Cloud computing has been advertised lately as the way to go if you want to show off with your green IT achievements. A new report from Berkeley Lab now proves this is true and you can even calculate how green would your company’s IT infrastructure be if you switched to cloud computing.
The publicly available model can be used by anyone to see the impact of various scenarios on energy consumption and, indirectly, on the carbon emissions of cloud computing. Katie Fehrenbacher from GigaOM went to the event called “How Green Is the Internet?,” organized by Google, and found out that the study can really convince even the most skeptical IT managers.
Cloud computing is greener because the average servers used by small and medium companies are not as efficient as those used by specialized IT companies, as well as other parts of the system such as cooling or the source of electricity that cloud computing companies use – wind or solar power.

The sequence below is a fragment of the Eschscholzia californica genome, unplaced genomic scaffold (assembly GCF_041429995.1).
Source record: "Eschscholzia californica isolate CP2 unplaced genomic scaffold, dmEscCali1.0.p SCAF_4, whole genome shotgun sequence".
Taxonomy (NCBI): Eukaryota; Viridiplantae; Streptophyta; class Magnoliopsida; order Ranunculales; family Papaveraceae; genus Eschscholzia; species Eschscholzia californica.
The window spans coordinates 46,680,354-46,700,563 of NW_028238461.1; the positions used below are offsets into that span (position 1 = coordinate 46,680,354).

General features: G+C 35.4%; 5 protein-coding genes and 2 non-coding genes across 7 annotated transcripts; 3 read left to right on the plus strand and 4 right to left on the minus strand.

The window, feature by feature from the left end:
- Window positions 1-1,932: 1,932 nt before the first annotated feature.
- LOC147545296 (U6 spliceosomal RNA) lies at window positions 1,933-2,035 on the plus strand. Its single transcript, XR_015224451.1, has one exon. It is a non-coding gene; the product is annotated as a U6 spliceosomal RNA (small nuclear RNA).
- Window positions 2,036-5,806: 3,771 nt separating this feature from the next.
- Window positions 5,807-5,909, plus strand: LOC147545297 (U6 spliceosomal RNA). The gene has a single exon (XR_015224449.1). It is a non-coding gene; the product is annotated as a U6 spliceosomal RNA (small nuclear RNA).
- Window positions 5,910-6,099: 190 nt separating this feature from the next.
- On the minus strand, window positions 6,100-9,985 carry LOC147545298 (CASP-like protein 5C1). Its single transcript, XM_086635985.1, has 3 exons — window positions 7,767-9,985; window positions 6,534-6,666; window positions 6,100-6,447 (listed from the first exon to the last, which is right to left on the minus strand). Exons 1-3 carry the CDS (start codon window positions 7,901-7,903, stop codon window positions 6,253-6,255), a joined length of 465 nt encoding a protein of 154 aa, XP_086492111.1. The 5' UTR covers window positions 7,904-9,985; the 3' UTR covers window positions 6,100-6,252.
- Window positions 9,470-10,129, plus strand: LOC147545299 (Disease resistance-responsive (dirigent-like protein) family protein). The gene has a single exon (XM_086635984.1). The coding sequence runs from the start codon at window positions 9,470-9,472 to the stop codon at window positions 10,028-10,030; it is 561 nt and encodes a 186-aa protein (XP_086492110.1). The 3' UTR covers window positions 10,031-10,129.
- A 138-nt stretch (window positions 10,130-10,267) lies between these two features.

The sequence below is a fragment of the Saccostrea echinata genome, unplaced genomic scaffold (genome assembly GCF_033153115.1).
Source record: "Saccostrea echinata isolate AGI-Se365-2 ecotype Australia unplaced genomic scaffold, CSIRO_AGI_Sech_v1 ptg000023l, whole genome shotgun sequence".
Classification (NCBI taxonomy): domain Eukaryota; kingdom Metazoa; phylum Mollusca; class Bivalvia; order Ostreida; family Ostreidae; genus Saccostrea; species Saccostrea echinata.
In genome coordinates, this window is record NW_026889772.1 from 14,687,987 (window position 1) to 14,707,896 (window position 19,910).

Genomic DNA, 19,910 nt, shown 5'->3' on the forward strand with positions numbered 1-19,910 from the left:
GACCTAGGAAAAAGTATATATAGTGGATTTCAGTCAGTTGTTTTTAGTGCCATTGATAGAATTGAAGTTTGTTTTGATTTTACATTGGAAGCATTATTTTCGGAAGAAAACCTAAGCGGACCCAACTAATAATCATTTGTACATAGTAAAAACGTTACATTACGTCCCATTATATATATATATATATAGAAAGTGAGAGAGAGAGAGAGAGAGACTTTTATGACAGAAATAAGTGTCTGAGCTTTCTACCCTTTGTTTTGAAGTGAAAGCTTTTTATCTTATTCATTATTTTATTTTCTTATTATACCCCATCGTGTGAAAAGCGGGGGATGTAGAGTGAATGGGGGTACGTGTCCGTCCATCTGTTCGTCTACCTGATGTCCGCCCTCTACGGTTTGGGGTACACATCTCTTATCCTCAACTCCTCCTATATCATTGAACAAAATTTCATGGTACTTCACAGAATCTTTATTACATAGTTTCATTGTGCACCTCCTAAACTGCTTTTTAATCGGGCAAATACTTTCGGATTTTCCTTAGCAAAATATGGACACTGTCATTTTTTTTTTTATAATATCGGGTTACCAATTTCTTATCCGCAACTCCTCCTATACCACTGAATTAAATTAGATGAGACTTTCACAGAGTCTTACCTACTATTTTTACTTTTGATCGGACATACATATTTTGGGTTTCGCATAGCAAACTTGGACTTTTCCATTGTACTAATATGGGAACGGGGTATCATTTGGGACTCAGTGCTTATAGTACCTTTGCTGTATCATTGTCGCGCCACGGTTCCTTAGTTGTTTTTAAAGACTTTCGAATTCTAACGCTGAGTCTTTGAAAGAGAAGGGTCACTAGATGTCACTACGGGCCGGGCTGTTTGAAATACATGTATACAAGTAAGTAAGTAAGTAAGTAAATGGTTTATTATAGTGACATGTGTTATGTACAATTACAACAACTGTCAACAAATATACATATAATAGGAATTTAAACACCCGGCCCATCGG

Below is a video from that conference, where the Cloud Energy and Emissions Research Model, or CLEER, is being discussed by Eric Masanet from Northwestern University (the first speaker).
Going green not only means switching from a dirty energy source to a clean, renewable one, but also using as little power as possible and optimizing the entire efficiency chain from hardware to software. It looks like cloud computing can do this easily and let you think of things you actually like doing (how many times have you heard that, huh?).